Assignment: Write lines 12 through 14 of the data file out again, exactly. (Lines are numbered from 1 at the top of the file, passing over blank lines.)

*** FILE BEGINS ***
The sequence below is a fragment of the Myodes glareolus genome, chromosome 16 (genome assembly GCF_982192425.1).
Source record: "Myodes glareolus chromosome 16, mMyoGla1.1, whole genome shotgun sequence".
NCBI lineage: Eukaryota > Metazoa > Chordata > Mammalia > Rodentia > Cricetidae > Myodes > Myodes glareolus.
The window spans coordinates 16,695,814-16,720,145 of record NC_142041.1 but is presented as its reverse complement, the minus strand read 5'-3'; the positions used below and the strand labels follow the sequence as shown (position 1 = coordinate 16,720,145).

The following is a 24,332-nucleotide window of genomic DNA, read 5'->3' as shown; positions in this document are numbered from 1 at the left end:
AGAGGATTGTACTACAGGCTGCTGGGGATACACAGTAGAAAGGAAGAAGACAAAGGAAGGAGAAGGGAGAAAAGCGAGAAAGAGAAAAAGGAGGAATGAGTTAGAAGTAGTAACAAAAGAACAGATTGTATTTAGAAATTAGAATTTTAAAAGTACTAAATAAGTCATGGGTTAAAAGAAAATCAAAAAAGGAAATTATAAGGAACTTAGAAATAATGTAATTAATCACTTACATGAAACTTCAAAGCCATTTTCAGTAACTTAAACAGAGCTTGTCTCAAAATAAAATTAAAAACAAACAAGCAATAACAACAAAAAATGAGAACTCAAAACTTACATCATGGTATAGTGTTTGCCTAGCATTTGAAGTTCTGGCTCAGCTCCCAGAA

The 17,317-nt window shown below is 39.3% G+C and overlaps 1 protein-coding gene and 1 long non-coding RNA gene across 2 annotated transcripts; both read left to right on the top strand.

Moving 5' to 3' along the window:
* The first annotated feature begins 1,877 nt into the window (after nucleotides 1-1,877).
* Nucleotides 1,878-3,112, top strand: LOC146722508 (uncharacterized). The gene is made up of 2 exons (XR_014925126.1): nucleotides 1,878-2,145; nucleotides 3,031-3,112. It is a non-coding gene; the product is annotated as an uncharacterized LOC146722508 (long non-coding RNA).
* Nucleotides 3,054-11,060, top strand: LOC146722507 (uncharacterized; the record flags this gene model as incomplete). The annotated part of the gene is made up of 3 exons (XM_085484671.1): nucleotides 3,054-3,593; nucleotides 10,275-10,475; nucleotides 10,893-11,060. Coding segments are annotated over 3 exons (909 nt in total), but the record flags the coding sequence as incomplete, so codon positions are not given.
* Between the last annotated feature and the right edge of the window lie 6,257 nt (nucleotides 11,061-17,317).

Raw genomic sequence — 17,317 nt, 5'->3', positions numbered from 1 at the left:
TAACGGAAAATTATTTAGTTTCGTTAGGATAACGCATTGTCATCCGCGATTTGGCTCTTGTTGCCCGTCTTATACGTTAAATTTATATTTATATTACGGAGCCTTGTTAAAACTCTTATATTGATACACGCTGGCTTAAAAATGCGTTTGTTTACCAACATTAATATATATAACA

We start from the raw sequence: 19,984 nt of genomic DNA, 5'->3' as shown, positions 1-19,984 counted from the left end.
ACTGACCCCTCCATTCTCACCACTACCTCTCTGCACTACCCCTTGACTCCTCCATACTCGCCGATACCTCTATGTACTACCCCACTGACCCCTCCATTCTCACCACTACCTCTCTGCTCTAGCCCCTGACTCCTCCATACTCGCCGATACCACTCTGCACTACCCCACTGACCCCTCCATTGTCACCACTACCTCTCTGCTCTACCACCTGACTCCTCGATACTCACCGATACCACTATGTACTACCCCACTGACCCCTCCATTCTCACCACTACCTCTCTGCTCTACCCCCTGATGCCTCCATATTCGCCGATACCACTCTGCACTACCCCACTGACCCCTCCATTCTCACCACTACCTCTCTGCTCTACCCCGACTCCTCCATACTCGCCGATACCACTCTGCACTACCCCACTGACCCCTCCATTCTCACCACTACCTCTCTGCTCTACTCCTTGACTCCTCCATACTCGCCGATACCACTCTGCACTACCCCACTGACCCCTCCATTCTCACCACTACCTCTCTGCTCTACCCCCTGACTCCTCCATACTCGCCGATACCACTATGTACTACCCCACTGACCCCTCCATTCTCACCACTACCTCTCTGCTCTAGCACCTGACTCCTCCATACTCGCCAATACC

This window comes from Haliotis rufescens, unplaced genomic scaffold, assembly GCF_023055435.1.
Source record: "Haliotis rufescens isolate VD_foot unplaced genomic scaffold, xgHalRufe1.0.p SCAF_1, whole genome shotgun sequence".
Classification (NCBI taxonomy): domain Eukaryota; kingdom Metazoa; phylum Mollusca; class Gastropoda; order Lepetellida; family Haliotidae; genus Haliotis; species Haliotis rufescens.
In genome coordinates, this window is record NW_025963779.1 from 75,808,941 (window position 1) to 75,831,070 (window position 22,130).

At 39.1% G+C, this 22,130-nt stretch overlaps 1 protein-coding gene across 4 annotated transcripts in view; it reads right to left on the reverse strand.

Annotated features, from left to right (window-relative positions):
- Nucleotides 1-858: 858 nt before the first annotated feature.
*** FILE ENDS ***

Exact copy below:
* Between the last annotated feature and the right edge of the window lie 6,257 nt (nucleotides 11,061-17,317).

Raw genomic sequence — 17,317 nt, 5'->3', positions numbered from 1 at the left:
TAACGGAAAATTATTTAGTTTCGTTAGGATAACGCATTGTCATCCGCGATTTGGCTCTTGTTGCCCGTCTTATACGTTAAATTTATATTTATATTACGGAGCCTTGTTAAAACTCTTATATTGATACACGCTGGCTTAAAAATGCGTTTGTTTACCAACATTAATATATATAACA